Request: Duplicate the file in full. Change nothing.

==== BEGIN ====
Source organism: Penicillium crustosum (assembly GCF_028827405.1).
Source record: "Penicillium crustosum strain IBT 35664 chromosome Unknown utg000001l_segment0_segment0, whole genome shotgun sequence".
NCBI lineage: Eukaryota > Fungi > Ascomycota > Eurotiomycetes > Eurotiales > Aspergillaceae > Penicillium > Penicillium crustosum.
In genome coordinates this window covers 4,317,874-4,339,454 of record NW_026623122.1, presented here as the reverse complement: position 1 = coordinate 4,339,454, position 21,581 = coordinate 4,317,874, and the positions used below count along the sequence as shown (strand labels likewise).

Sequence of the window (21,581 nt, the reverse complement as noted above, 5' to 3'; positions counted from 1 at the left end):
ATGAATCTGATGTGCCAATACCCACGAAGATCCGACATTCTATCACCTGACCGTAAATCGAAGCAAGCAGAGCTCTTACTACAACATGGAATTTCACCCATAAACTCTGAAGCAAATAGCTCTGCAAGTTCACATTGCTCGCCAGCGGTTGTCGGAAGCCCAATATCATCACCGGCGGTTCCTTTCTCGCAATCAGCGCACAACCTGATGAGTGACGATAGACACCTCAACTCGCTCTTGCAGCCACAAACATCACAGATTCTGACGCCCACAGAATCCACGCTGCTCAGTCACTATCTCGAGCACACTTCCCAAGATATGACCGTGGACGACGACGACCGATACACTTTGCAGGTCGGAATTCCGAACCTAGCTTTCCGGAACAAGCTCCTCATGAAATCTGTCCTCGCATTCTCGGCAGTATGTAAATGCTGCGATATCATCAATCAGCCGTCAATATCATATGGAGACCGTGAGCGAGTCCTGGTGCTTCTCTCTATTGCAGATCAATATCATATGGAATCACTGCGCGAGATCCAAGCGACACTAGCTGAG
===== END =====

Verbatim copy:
Source organism: Penicillium crustosum (assembly GCF_028827405.1).
Source record: "Penicillium crustosum strain IBT 35664 chromosome Unknown utg000001l_segment0_segment0, whole genome shotgun sequence".
NCBI lineage: Eukaryota > Fungi > Ascomycota > Eurotiomycetes > Eurotiales > Aspergillaceae > Penicillium > Penicillium crustosum.
In genome coordinates this window covers 4,317,874-4,339,454 of record NW_026623122.1, presented here as the reverse complement: position 1 = coordinate 4,339,454, position 21,581 = coordinate 4,317,874, and the positions used below count along the sequence as shown (strand labels likewise).

Sequence of the window (21,581 nt, the reverse complement as noted above, 5' to 3'; positions counted from 1 at the left end):
ATGAATCTGATGTGCCAATACCCACGAAGATCCGACATTCTATCACCTGACCGTAAATCGAAGCAAGCAGAGCTCTTACTACAACATGGAATTTCACCCATAAACTCTGAAGCAAATAGCTCTGCAAGTTCACATTGCTCGCCAGCGGTTGTCGGAAGCCCAATATCATCACCGGCGGTTCCTTTCTCGCAATCAGCGCACAACCTGATGAGTGACGATAGACACCTCAACTCGCTCTTGCAGCCACAAACATCACAGATTCTGACGCCCACAGAATCCACGCTGCTCAGTCACTATCTCGAGCACACTTCCCAAGATATGACCGTGGACGACGACGACCGATACACTTTGCAGGTCGGAATTCCGAACCTAGCTTTCCGGAACAAGCTCCTCATGAAATCTGTCCTCGCATTCTCGGCAGTATGTAAATGCTGCGATATCATCAATCAGCCGTCAATATCATATGGAGACCGTGAGCGAGTCCTGGTGCTTCTCTCTATTGCAGATCAATATCATATGGAATCACTGCGCGAGATCCAAGCGACACTAGCTGAG